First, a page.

The secret life of bonds - Part 2
One of the things I like best about bonds is their mathematical precision. As long as the issuer doesn’t default, you know what the cash flows from the bond will be. Some bond cash flows can be quite complex. However, for the purpose of today’s column, I am going to focus on simple bonds—those that pay a fixed stream of periodic cash flows with a fixed final maturity date.
When structured correctly, a portfolio of bonds can help fund your investment goals while minimizing your exposure to changes in interest rates and equity markets. This idea, known as portfolio immunization, is a key building block in designing solid fixed income strategies.
Owning a bond gives you the right to receive a stream of future cash flows from the bond’s issuer. The market value of the bond is calculated by discounting each of those future cash flows to its present value using current market interest rates. The simplest form of a bond is called a zero-coupon bond. The only cash flow a zero-coupon bond produces is the return of principal when the bond matures. The return you earn on the bond is the difference between the amount you pay to buy the bond and cash flow you receive at maturity.
For example, as I write this column, Charles Schwab is offering $10,000 of the U.S. Treasury strip (a type of zero-coupon bond) maturing on February 15, 2026 at a price of 96.067. Since the price of a bond is always quoted as a percentage of the bond’s maturity value, this means that I can buy the right to receive $10,000 on February 15, 2021 for $9,606.70. If I hold the bond to maturity, I will earn $393.30, the difference between what I paid for the bond and the cash flow the bond’s issuer owes me at maturity. While that isn’t much of a return, I know that the $10,000 payment I am due is about as certain as anything in life. It is guaranteed by the full faith and credit of the United States.
So how does all this help with portfolio strategy? A simple example will help me illustrate.
Let’s suppose I need my portfolio to fund a $10,000 payment every year for the next five years. There are several possible strategies to accomplish this objective. For our purposes today, let’s look at two.
The first strategy is to invest $50,000 in a fixed income mutual fund like the Pimco Total Return fund (symbol PTTRX). It has a modified duration of 5.4 years and an SEC yield of 1.45%. If interest rates remain at current levels, I will be able to withdraw the $10,000 I need each year from the portfolio with a little left over at the end from the interest earned on my investment.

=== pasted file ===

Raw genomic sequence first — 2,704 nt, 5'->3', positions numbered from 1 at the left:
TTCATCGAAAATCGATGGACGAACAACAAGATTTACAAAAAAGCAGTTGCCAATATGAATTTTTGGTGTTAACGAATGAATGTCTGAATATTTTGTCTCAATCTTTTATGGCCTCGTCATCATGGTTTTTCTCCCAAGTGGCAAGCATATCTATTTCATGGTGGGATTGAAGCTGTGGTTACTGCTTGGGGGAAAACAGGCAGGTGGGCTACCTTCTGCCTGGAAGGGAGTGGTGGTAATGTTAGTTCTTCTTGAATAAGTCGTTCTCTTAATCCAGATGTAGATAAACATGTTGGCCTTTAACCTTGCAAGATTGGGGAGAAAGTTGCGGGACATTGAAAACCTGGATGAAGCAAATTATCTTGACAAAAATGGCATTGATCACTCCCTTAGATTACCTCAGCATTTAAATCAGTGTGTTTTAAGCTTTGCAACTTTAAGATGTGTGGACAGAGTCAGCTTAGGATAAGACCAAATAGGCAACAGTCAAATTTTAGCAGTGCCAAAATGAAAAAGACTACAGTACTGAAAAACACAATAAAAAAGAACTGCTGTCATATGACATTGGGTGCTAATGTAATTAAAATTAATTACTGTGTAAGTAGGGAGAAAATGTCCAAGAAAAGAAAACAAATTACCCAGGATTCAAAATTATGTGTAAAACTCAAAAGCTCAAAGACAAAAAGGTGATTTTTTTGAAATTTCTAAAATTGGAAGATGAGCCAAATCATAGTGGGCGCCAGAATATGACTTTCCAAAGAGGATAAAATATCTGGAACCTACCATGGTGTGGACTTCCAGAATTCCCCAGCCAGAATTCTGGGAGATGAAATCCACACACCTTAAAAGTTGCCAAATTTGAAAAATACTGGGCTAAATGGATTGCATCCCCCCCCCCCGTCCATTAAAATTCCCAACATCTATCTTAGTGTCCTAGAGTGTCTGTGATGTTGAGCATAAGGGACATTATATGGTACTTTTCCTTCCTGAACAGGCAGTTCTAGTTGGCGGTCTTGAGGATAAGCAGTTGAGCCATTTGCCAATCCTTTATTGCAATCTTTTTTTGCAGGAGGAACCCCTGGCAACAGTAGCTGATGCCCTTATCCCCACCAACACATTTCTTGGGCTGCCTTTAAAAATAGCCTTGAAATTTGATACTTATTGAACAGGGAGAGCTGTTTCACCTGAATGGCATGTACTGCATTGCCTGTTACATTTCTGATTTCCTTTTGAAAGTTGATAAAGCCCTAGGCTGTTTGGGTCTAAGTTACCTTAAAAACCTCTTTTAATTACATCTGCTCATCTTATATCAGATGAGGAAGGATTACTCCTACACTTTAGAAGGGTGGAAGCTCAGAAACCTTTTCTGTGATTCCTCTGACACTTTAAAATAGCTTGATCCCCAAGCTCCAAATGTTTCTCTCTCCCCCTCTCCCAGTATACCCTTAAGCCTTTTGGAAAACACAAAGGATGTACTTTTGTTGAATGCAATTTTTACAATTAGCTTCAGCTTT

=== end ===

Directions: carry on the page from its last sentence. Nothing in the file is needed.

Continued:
However, if interest rates rise one percentage point, the value of my fund will drop by 5.4 percent (remember our discussion of modified duration from last week) to only $47,300. My portfolio no longer has the ability to fund the withdrawals at the level I originally intended. If interest rates rise further, I will be even further behind. And with interest rates so low, the portfolio will never earn enough to get it back in position to fund my desired withdrawals. The only way the portfolio could get back on track would be for interest rates to fall back to their original level.
A second strategy would be to buy a series of zero-coupon bonds with $10,000 maturing each year for five years. We refer to this kind of portfolio structure as a “laddered portfolio.” Enough bonds will mature each year in my laddered portfolio to ensure that I have exactly the $10,000 I desire from my portfolio. The success of my portfolio is not affected by changes in interest rates. In bond market parlance, I have “immunized” my portfolio.
There are other possible portfolio strategies. For example, instead of using zero-coupon bonds, you could build a laddered portfolio using bonds that make periodic interest payments. The more carefully you match catch flows from your bond portfolio to your withdrawal requirements, the less exposure you have to changes in interest rates. By carefully adjusting the maturity structure of your bond portfolio, you can calibrate your exposure to interest rates based on your own appetite for risk.
Steven C. Merrell MBA, CFP®, AIF® is a Partner at Monterey Private Wealth, Inc., a Wealth Management Firm in Monterey. He welcomes questions that you may have concerning investments, taxes, retirement, or estate planning. Send your questions to: Steve Merrell, 2340 Garden Road Suite 202, Monterey, CA 93940 or email them to: firstname.lastname@example.org